Adventure in Benson, AZ

Last Friday, my friend Tony finally made good on a promise. For months he’d been telling me about his friend, Charles, who owns a small plane and regularly flies it to Benson for breakfast. Tony kept promising me that on one of these trips, he’d get Charles to take the two of us with him. It finally happened.

I had to be at Tony’s house by 7:15 AM, so I left home about 6:45 – just as the sun was coming over the Rincons:


When I got to Tony’s, Charles was already there, so the three of us piled into the truck and drove to Ryan Field, where Charles hangars his plane. He keeps it in a unit with another plane (the unit and the other plane both belong to yet another friend of Charles’), so before we could go anywhere we had to pull out the other plane, pull out Charles’ plane, and then put the other plane back in the hangar. The planes are *very* cozy when they’re both inside:


After moving everything around appropriately, Charles, Tony and I got in Charles’ plane (a Cessna 180 Skywagon). Tony let me have the right seat on the outbound leg, while he took it for the return flight. We each got our chance to “point and steer” while the plane was flying straight and level – there wasn’t a lot for us to do, but it was fun anyway.


Charles had called ahead to make sure there would be a courtesy vehicle when we arrived, and was assured there would be one there. After we chocked the plane and tied it down, we walked over to the parking lot just in time to see a mini-van leave. Since it had “Benson Airport” on the side, we figured that was the courtesy car. But Charles remembered there was a second one, so we headed for it:


Yup, that’s the one – a rusty dusty early-’60s Chevy pickup. Charles looked for the key (which he said would typically be left on top of the visor – but there wasn’t any visor), but then called the airport guy. Airport guy said we didn’t need a key – just turn the ignition switch. O-o-o-o-kay… We got in and Charles turned the ignition switch. Grind grind grind. Grind grind grind. Hmmm, maybe it needs choked. Pull a likely-looking knob – nope, not that one; it’s the cigarette lighter. Try another – yup, this might be the one. Grind grind grind START! YAY! Now to find reverse! Left and up – nope, that’s first. Left and down – nope, that’s second. Right and up – third. Right and down – fourth. Okay, HARD left and down. BINGO! We’re now backing up. We back out of the parking space and Charles hauls on the Armstrong-power steering to crank it around. He tries first, but discovers that the gear is so low he has to shift to second in about 20 feet. And the clutch chatters – a LOT! So here we go, chattering and lurching out of the parking lot, in a 50-year old truck that doesn’t need an ignition key. And has a broken rear window and a cracked windshield. And no door handle on the passenger door – to open the door, you have to roll down the window and reach outside. But it runs, by golly! [Note to self: Don’t lean on the door – there’s no telling how securely it’s latched. Or *if* it’s latched.]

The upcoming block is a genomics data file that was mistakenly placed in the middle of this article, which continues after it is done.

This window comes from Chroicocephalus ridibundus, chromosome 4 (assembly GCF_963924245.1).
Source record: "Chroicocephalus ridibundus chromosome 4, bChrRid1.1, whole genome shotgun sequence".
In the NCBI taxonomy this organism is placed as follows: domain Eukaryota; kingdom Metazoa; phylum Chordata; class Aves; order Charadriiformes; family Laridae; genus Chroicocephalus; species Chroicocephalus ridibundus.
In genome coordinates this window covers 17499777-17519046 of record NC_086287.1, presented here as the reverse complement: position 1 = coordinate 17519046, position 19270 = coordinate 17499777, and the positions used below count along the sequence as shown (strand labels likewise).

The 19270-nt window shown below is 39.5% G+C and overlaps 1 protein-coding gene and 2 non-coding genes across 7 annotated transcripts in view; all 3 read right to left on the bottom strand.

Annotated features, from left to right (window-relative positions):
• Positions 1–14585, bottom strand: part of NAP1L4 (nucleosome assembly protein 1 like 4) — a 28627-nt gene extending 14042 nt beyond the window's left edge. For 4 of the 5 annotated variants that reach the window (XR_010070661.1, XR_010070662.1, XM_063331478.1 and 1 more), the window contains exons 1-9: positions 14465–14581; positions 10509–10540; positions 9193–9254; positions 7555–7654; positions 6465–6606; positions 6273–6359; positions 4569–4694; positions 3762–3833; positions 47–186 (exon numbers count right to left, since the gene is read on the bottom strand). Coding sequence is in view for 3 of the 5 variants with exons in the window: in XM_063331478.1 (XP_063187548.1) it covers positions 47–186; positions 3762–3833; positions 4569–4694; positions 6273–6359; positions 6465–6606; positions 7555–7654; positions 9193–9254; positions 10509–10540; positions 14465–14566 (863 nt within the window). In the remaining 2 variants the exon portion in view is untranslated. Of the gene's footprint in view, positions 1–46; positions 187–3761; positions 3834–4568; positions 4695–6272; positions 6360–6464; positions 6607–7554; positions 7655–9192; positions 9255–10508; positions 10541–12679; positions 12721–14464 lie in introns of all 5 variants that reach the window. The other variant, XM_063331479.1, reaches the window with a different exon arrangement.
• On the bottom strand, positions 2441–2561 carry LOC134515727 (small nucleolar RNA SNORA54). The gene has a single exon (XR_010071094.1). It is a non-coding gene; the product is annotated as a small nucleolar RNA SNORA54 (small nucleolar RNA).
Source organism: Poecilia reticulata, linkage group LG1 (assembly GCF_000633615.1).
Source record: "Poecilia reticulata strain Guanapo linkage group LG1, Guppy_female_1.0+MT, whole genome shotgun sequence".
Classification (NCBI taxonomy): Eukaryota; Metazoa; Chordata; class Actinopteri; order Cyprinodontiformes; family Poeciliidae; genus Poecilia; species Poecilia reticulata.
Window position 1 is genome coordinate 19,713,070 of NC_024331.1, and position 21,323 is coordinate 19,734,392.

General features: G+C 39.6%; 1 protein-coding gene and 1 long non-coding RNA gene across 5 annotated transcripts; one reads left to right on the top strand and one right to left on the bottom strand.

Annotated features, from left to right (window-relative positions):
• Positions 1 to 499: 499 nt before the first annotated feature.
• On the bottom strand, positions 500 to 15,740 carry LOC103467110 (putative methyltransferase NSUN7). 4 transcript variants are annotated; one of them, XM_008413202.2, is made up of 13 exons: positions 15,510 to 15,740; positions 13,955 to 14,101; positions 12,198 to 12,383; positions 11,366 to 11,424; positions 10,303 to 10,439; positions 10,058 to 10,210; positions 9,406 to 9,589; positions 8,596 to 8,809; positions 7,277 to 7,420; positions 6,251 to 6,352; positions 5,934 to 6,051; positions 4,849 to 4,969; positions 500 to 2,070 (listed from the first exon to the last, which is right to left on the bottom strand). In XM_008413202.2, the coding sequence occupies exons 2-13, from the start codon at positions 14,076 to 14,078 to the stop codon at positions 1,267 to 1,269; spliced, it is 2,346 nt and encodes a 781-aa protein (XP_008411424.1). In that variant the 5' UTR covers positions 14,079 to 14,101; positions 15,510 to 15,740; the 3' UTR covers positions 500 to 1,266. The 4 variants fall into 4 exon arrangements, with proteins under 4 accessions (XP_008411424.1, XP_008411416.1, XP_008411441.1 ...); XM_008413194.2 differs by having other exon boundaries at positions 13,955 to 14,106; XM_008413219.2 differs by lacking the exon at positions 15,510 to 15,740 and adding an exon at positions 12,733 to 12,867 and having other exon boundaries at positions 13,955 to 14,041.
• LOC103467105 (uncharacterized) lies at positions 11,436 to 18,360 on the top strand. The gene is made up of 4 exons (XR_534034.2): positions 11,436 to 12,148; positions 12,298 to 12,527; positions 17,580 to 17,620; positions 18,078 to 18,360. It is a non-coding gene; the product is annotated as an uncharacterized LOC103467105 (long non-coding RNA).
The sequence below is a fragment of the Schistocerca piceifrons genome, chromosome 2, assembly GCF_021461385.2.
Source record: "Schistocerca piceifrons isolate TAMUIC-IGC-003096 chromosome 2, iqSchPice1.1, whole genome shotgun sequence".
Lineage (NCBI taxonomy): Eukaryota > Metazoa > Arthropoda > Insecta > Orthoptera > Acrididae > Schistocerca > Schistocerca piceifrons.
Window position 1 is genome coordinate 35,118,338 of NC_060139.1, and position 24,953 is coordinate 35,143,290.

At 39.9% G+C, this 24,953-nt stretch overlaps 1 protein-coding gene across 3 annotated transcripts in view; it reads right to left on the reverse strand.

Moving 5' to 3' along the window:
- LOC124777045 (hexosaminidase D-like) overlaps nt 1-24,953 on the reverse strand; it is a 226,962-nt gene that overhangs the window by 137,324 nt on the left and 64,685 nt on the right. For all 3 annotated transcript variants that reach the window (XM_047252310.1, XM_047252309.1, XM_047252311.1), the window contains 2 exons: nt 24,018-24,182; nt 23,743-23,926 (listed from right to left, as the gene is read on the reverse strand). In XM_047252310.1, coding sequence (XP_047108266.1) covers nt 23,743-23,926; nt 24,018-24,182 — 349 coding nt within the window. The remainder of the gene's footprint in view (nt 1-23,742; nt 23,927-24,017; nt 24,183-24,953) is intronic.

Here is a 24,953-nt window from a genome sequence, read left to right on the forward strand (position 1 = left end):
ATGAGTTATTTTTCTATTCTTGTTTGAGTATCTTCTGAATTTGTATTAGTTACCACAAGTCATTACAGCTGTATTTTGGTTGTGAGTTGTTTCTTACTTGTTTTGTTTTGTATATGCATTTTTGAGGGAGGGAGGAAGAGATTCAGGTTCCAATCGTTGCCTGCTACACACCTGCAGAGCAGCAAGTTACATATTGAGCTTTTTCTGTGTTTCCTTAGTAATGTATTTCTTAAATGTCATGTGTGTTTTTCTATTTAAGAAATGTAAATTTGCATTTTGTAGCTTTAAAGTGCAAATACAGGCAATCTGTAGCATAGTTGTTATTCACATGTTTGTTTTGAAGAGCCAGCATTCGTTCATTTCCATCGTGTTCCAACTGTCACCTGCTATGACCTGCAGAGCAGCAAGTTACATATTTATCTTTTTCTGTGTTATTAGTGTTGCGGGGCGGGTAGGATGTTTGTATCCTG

Our next major challenge is stopping the thing. Fortunately, Charles figured that one out before we really *needed* to stop, but not by much. We never got going too fast, although it felt faster than it was and none of us knew for sure how fast we were going anyway because the speedometer didn’t work.

But we got to the Horseshoe Cafe in Benson safely and had a delicious breakfast. I had a Western omelette with an English muffin (and apple butter) and fresh fruit, and coffee to drink. YUM! Good food and good prices, and a fun atmosphere.

After breakfast we trooped out and found the truck still there (imagine that!). We piled in and drove (chattered, shuddered, gear-ground) back to the airport. All the time we were in the truck, all I could think of was that we should be driving down some dirt road about 70 miles from anywhere, with a bunch of folks in the back and six-guns on our hips. *sigh* Oh, and a couple of times Charles found reverse instead of second when he wanted to pull away from a stop (he never bothered with first gear after the first couple of times because it was so low). Thank goodness there wasn’t any traffic behind us!

We finally arrived back at the Benson Municipal Airport in the proper number of pieces. On the fence separating the parking ramp from the parking lot, there was this:


Naturally, I giggled at that, and then had to laugh at myself when I promptly stumbled over the track for the gate! I started to think maybe I’d be left in Benson that morning, if Tony and Charles were paying any attention.

But no, they let me onto the ramp anyway. While Charles was getting gas for his plane, Tony and I wandered over to a Super-DC3 that’s been parked there for years (I did some research on it when I got home). The tires are rotted, the paint is faded, and the fabric parts of the control surfaces have disintegrated. There’s no way to tell what condition the engines are in, although Tony was able to move one of the props a little bit. There’s a cargo door on the left side of the plane; the weatherstripping is all gone and you can see between the door and the fuselage into the plane and across to the other side of it.


If you’re interested, Google “N34AH” – that’s its registration number. It was originally built in 1942 as a USAAF C-47 and was rebuilt in 1952 as a Navy transport before being sold into the civilian world. It was impounded once in the ’80s because the people flying it were running drugs; for the last 10 years or so it’s been owned by Classic Air Transport – a one-man shop in Las Vegas. I don’t think it’s flown in all that time. I *really* wish I had the money, time, and expertise to put into a project like this, because I would truly love to bring it back to airworthiness and fly it. Maybe the next time I win the Power Ball lottery – it might still be sitting in Benson.

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